104

Is there a "computationally" quick way to get the count of an iterator?

int i = 0;
for ( ; some_iterator.hasNext() ; ++i ) some_iterator.next();

... seems like a waste of CPU cycles.

2
  • 2
    An iterator doesn't necessarily correspond to something with a "count"... – Oliver Charlesworth Mar 15 '12 at 13:01
  • Iterators are what they are; to iterate to the next object of a collection (it can be anything like set, array, etc.) Why do they need to tell the size when they don't care what they are trying to iterate for? to provide an implementation-independent method for access, in which the user does not need to know whether the underlying implementation is some form of array or of linked list, and allows the user go through the collection without explicit indexing. penguin.ewu.edu/~trolfe/LinkedSort/Iterator.html – ecle Mar 15 '12 at 13:01
69

If you've just got the iterator then that's what you'll have to do - it doesn't know how many items it's got left to iterate over, so you can't query it for that result. There are utility methods that will seem to do this efficiently (such as Iterators.size() in Guava), but underneath they're just consuming the iterator and counting as they go, the same as in your example.

However, many iterators come from collections, which you can often query for their size. And if it's a user made class you're getting the iterator for, you could look to provide a size() method on that class.

In short, in the situation where you only have the iterator then there's no better way, but much more often than not you have access to the underlying collection or object from which you may be able to get the size directly.

1
  • Beware of the side-effect of Iterators.size(...) (mentioned in other comments below and in java-doc): "Returns the number of elements remaining in iterator. The iterator will be left exhausted: its hasNext() method will return false." That means, you can't use the Iterator anymore afterwards. Lists.newArrayList(some_iterator); may help. – MichaelCkr Aug 19 '20 at 10:58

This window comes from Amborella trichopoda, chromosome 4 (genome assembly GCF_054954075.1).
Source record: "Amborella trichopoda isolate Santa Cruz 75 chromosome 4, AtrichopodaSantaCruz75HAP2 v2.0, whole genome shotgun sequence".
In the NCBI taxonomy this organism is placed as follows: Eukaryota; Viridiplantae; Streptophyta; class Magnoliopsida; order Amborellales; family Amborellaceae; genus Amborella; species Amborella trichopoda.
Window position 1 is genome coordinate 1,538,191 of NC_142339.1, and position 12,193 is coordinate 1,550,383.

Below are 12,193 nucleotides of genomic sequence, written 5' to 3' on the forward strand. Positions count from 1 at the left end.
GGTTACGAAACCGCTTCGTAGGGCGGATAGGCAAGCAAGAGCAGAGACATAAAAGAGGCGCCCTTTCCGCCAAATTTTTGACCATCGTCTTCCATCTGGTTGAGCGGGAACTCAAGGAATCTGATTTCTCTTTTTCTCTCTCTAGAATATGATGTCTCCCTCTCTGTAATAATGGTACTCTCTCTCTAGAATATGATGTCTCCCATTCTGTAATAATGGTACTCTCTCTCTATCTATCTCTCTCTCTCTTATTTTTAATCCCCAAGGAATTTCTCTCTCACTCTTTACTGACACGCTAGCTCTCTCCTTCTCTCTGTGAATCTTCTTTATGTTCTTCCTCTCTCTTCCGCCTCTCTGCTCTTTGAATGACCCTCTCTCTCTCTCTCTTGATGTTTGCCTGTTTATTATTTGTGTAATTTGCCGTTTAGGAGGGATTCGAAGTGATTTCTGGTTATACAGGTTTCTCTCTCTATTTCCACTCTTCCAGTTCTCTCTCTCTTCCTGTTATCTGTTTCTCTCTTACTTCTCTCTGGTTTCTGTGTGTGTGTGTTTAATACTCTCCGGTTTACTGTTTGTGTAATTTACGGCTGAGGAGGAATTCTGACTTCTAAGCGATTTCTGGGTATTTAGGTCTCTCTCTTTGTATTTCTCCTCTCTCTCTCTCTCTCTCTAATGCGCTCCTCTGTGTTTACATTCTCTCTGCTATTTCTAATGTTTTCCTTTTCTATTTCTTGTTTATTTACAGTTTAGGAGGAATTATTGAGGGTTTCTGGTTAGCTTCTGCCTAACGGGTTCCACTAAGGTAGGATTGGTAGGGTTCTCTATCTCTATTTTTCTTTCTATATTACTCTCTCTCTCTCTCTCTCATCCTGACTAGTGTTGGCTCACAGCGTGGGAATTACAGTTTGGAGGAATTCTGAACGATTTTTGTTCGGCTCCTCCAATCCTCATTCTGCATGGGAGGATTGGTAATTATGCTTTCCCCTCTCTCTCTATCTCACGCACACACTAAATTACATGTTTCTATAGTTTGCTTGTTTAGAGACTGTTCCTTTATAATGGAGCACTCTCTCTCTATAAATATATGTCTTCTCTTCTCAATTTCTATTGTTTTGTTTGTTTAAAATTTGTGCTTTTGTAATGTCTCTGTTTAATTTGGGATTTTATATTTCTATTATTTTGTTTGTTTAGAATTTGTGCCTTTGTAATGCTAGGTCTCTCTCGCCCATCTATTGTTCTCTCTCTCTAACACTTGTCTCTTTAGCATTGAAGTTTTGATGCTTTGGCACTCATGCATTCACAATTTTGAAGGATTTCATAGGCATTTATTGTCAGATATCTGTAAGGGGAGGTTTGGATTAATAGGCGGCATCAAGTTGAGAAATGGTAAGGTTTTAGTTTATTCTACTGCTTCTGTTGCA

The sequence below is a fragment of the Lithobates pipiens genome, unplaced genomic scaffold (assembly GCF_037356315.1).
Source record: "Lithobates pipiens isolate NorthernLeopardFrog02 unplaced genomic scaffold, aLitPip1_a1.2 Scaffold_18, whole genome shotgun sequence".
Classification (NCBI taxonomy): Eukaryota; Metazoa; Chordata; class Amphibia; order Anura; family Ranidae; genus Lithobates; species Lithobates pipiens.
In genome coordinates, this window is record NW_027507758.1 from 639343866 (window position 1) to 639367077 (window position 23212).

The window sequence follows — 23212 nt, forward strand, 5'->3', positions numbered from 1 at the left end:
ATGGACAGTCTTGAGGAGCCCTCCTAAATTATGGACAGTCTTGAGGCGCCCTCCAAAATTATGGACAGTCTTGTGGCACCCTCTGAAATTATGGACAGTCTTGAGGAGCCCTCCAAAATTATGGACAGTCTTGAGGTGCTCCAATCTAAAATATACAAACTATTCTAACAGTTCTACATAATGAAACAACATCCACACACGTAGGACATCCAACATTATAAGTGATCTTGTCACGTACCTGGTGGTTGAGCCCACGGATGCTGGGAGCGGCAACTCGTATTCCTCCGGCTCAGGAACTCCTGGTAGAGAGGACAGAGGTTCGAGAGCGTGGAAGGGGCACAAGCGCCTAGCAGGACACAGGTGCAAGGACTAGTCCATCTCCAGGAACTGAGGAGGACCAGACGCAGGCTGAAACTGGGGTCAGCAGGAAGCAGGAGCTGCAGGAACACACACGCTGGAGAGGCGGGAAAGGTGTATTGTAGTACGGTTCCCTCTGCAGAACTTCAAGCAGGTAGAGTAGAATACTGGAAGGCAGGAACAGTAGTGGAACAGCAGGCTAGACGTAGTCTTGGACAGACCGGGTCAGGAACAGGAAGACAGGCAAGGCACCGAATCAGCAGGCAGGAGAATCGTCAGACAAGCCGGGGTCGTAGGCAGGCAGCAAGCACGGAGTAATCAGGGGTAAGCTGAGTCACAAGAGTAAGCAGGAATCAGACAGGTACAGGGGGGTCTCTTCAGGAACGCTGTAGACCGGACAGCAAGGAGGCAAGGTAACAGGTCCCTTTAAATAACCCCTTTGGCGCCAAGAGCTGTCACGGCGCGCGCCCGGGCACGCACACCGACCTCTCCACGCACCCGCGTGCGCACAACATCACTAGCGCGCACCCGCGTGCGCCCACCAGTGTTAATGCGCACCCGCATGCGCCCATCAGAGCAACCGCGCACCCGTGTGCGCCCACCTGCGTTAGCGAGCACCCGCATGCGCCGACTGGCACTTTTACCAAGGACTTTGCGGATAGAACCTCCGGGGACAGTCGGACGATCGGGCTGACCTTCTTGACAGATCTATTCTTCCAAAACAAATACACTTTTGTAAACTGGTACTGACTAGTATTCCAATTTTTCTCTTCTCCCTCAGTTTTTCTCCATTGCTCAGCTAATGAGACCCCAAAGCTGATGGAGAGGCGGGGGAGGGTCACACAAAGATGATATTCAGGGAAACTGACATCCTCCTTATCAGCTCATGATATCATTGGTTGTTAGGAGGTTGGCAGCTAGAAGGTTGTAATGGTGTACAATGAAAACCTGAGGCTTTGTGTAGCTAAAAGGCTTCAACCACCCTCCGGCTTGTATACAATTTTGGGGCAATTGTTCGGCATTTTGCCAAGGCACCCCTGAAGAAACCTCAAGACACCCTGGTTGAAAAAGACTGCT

93

Using Guava library:

int size = Iterators.size(iterator);

Internally it just iterates over all elements so its just for convenience.

3
  • 10
    This is very elegant. Just remember that you are consuming your iterator (ie., the iterator will be empty afterwards) – lolski May 2 '18 at 12:14
  • 1
    This is not "computationally quick", this is a convenience method that has the undesired side effect of consuming the iterator. – Zak Aug 16 '19 at 16:55
  • Can you please explain how does this work ? @Andrejs List<Tuple2<String, Integer>> wordCountsWithGroupByKey = wordsPairRdd.groupByKey() .mapValues(intIterable -> Iterables.size(intIterable)).collect(); System.out.println("wordCountsWithGroupByKey: " + wordCountsWithGroupByKey); " Iterables.size(intIterable)? – Aditya Verma Jun 15 '20 at 20:37
15

Your code will give you an exception when you reach the end of the iterator. You could do:

int i = 0;
while(iterator.hasNext()) {
    i++;
    iterator.next();
}

If you had access to the underlying collection, you would be able to call coll.size()...

EDIT OK you have amended...

2
  • how efficient is this? what if the iterator is like a million values? – Micro Oct 14 '18 at 0:08
  • 4
    @Micro technically an iterator could be infinite - in which case the loop will go on forever. – assylias Oct 16 '18 at 17:40
12

You will always have to iterate. Yet you can use Java 8, 9 to do the counting without looping explicitely:

Iterable<Integer> newIterable = () -> iter;